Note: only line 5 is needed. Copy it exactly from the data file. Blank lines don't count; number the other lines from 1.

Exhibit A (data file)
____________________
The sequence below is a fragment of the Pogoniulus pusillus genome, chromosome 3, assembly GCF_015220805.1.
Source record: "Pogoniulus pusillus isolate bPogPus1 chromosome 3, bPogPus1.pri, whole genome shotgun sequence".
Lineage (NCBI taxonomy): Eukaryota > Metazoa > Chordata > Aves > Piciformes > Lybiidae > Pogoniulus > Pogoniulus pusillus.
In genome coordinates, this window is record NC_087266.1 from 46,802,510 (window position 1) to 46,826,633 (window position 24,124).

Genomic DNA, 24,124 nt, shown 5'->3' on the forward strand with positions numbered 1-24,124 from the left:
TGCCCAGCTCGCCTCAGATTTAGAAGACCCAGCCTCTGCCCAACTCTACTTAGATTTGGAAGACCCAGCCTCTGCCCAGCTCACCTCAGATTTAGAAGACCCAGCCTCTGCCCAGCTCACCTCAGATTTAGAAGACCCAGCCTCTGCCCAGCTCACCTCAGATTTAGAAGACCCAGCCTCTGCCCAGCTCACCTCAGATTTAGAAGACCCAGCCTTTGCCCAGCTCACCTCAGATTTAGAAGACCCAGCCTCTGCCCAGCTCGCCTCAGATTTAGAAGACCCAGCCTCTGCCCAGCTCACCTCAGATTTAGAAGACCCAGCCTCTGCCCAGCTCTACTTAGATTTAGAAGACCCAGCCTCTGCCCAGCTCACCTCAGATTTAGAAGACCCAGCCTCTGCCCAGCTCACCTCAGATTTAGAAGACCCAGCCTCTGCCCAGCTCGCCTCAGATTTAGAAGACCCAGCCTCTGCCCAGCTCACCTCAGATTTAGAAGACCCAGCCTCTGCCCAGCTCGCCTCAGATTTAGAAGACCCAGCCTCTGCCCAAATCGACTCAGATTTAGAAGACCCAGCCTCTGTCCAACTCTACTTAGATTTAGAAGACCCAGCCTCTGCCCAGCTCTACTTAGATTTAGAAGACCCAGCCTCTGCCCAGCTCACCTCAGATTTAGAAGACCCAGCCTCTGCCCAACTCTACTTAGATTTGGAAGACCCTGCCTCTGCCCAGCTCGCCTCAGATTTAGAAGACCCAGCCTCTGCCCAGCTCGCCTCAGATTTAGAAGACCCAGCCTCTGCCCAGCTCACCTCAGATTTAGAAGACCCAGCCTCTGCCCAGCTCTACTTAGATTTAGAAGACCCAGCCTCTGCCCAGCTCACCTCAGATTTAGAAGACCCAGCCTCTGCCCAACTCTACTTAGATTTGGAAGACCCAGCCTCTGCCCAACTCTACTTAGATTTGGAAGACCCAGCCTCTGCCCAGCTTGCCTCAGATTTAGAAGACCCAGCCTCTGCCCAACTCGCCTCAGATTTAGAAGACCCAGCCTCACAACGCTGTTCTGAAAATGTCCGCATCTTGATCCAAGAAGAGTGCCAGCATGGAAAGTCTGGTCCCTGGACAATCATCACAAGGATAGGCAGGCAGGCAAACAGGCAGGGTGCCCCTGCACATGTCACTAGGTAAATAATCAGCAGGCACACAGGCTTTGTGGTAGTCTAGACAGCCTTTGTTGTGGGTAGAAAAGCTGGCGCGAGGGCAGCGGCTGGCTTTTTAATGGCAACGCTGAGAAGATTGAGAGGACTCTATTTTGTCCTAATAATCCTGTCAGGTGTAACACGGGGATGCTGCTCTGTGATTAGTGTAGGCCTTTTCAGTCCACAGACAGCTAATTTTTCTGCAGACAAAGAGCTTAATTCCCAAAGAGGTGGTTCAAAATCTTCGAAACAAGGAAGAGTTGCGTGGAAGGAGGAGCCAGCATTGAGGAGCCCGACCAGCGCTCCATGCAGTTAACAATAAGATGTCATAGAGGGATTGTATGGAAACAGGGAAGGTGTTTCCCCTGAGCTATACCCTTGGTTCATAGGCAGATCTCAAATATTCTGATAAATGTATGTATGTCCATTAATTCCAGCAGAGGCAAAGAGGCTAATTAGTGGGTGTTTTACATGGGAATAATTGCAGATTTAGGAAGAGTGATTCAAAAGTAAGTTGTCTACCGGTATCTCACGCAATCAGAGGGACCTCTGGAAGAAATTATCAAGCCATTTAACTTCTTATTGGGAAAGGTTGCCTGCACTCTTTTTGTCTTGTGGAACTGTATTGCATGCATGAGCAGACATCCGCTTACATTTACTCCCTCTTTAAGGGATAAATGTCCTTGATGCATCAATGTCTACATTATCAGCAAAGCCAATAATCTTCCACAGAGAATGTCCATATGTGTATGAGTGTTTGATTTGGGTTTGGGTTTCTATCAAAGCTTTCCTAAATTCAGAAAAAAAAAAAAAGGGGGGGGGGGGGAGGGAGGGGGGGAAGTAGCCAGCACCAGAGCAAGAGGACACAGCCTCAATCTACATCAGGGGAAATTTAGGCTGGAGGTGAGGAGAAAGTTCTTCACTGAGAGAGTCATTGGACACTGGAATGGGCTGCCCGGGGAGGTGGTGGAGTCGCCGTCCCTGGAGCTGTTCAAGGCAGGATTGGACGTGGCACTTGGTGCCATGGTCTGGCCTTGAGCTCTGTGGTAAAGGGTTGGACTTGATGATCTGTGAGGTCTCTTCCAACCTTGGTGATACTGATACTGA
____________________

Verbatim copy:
Genomic DNA, 24,124 nt, shown 5'->3' on the forward strand with positions numbered 1-24,124 from the left: